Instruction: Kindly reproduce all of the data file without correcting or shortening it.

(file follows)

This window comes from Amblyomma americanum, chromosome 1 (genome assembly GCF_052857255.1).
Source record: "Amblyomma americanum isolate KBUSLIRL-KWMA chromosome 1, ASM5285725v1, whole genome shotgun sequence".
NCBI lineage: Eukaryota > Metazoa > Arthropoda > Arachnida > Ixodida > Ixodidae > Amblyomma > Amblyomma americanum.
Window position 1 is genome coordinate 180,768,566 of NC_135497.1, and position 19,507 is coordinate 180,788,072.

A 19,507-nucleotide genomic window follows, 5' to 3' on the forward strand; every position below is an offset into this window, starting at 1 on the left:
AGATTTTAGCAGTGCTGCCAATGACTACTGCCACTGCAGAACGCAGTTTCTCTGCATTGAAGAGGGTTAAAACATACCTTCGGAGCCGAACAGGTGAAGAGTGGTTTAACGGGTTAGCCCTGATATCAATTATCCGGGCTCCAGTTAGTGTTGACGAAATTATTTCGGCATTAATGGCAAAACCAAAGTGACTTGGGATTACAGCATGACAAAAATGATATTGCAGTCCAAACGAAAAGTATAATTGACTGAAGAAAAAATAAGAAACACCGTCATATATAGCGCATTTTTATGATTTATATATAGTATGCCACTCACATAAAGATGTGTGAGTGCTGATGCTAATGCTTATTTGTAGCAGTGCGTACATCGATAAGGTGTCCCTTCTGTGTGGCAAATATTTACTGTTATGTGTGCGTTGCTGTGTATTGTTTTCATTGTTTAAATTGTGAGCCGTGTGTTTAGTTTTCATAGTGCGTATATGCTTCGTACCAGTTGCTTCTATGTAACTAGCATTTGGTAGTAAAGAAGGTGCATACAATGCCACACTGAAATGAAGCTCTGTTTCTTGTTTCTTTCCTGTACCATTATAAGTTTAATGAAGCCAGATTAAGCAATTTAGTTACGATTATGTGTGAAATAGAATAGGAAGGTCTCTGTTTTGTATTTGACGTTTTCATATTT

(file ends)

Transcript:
This window comes from Amblyomma americanum, chromosome 1 (genome assembly GCF_052857255.1).
Source record: "Amblyomma americanum isolate KBUSLIRL-KWMA chromosome 1, ASM5285725v1, whole genome shotgun sequence".
NCBI lineage: Eukaryota > Metazoa > Arthropoda > Arachnida > Ixodida > Ixodidae > Amblyomma > Amblyomma americanum.
Window position 1 is genome coordinate 180,768,566 of NC_135497.1, and position 19,507 is coordinate 180,788,072.

A 19,507-nucleotide genomic window follows, 5' to 3' on the forward strand; every position below is an offset into this window, starting at 1 on the left:
AGATTTTAGCAGTGCTGCCAATGACTACTGCCACTGCAGAACGCAGTTTCTCTGCATTGAAGAGGGTTAAAACATACCTTCGGAGCCGAACAGGTGAAGAGTGGTTTAACGGGTTAGCCCTGATATCAATTATCCGGGCTCCAGTTAGTGTTGACGAAATTATTTCGGCATTAATGGCAAAACCAAAGTGACTTGGGATTACAGCATGACAAAAATGATATTGCAGTCCAAACGAAAAGTATAATTGACTGAAGAAAAAATAAGAAACACCGTCATATATAGCGCATTTTTATGATTTATATATAGTATGCCACTCACATAAAGATGTGTGAGTGCTGATGCTAATGCTTATTTGTAGCAGTGCGTACATCGATAAGGTGTCCCTTCTGTGTGGCAAATATTTACTGTTATGTGTGCGTTGCTGTGTATTGTTTTCATTGTTTAAATTGTGAGCCGTGTGTTTAGTTTTCATAGTGCGTATATGCTTCGTACCAGTTGCTTCTATGTAACTAGCATTTGGTAGTAAAGAAGGTGCATACAATGCCACACTGAAATGAAGCTCTGTTTCTTGTTTCTTTCCTGTACCATTATAAGTTTAATGAAGCCAGATTAAGCAATTTAGTTACGATTATGTGTGAAATAGAATAGGAAGGTCTCTGTTTTGTATTTGACGTTTTCATATTT